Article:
Sunday 11 October 1663

(Lord’s day). And was mightily pleased to see my house clean and in good condition, but something coming into my wife’s head, and mine, to be done more about bringing the green bed into our chamber, which is handsomer than the red one, though not of the colour of our hangings, my wife forebore to make herself clean to-day, but continued in a sluttish condition till to-morrow. I after the old passe, all the day within doors, … the effect of my electuary last night, and the greatest of my pain I find to come by my straining …

For all this I eat with a very good stomach, and as much as I use to do, and so I did this noon, and staid at home discoursing and doing things in my chamber, altering chairs in my chamber, and set them above in the red room, they being Turkey work, and so put their green covers upon those that were above, not so handsome.

At night fell to reading in the Church History of Fuller’s, and particularly Cranmer’s letter to Queen Elizabeth, which pleases me mightily for his zeal, obedience, and boldness in a cause of religion.

After supper to bed as I use to be, in pain ….

10 Annotations

TerryF  •  Link

Wheatley's ellipses filled in

"all the day within doors, I finding myself neither to fart nor go to stool after one stool in the morning, the effect of my electuary last night. And the greatest of my pain I find to come by my straining to get something out backwards, which strains my yard and cods, so as to put me to a great and long pain after it, and my pain and frequent desire to make water; what I must therefore forbear." - so L&M.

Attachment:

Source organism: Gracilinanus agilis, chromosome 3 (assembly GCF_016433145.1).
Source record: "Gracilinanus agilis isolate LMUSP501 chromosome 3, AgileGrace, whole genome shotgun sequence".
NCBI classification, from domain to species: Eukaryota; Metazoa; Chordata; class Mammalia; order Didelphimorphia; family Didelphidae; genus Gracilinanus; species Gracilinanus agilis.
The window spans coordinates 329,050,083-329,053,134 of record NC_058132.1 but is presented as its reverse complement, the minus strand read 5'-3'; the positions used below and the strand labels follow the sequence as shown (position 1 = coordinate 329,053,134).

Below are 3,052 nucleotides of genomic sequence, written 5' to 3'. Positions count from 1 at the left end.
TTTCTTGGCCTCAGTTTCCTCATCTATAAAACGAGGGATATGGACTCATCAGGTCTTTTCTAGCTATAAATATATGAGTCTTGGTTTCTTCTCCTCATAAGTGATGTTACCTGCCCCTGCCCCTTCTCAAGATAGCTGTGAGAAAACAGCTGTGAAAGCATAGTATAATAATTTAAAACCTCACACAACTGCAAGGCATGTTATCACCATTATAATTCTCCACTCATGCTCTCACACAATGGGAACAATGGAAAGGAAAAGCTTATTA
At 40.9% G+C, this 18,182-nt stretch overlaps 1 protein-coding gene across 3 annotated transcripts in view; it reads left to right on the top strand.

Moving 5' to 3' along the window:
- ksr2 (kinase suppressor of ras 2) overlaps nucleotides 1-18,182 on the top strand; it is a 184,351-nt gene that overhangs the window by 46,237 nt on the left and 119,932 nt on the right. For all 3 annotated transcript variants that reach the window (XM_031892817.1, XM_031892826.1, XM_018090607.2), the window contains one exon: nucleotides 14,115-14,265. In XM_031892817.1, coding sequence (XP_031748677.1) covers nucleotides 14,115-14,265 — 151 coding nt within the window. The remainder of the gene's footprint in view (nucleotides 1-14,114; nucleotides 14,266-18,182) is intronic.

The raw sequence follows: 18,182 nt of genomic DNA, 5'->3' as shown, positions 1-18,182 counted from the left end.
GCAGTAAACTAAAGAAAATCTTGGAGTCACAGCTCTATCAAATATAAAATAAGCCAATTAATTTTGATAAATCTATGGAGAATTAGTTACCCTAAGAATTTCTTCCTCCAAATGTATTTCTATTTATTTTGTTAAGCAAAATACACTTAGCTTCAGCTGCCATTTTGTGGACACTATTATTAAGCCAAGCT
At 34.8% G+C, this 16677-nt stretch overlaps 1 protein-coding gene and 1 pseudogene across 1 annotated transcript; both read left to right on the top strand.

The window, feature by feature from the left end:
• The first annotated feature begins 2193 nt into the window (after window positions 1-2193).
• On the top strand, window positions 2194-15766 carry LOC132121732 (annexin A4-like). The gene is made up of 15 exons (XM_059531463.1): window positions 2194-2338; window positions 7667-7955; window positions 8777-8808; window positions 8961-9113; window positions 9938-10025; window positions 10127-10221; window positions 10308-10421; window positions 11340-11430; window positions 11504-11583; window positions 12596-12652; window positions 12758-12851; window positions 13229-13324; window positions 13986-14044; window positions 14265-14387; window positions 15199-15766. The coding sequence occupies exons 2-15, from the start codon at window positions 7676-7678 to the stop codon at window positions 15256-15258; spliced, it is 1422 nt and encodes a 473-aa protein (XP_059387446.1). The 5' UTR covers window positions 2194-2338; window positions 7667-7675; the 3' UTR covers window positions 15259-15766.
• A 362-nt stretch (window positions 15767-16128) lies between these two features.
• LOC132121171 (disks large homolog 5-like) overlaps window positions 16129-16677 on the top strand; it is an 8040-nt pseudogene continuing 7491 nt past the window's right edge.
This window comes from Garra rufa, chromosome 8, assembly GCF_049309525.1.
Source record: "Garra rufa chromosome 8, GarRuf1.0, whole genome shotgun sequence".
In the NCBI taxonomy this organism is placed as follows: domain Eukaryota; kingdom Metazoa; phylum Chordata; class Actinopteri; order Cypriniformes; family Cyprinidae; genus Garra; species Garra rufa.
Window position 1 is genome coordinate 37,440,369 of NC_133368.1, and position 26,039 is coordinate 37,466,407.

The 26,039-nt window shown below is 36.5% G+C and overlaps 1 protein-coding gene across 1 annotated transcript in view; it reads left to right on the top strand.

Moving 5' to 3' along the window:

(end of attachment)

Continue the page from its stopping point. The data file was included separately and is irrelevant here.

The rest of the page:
TerryF  •  Link

And the last ellipsis

"After supper to bed as I use to be, in pain, without breaking wind and shitting."

TerryF  •  Link

Turkey work

Red tapeestry in Turkish style.
(Select Glossary)

"form of knotted embroidery practiced in England from the 16th century to the mid-18th century, but especially in the 17th century. Used for upholstery and table covers, it was worked in imitation of Turkish carpets, which are known from paintings to have been imported to England from the 16th century. The designs were usually of geometrically stylized flowers."

Michael Robinson  •  Link

At night fell to reading in the Church History

"Clearly, Cranmer did not write to Queen Elizabeth, and none of his extant letters to any ruler exhibit a notable combination of "zeal, obedience and boldness in a cause of religion."

Pepys, Fuller and an Archbishop
B. J. Whiting Harvard Theological Review: Vol. 38, No. 1 (Jan., 1945), pp. 71-73

Mary  •  Link

The Cranmer letter.

L&M footnote suggests that this refers to a letter from Archbishop Grindal to Queen Elizabeth.

A. Hamilton  •  Link

Archbishop Grindal

He took issue with Queen Elizabeth, only partly patched up by a letter of apology, according to this site. I wonder if this could be the letter Sam read?

Patricia  •  Link

Ah, poor Sam, unable to "get something out backwards"! But he is a clever fellow—couldn't he just sit down and work it out with his slide rule?

Paul Chapin  •  Link

slide rule

Patricia, that gets the prize for the most unsettling image in a good while! Yuck.

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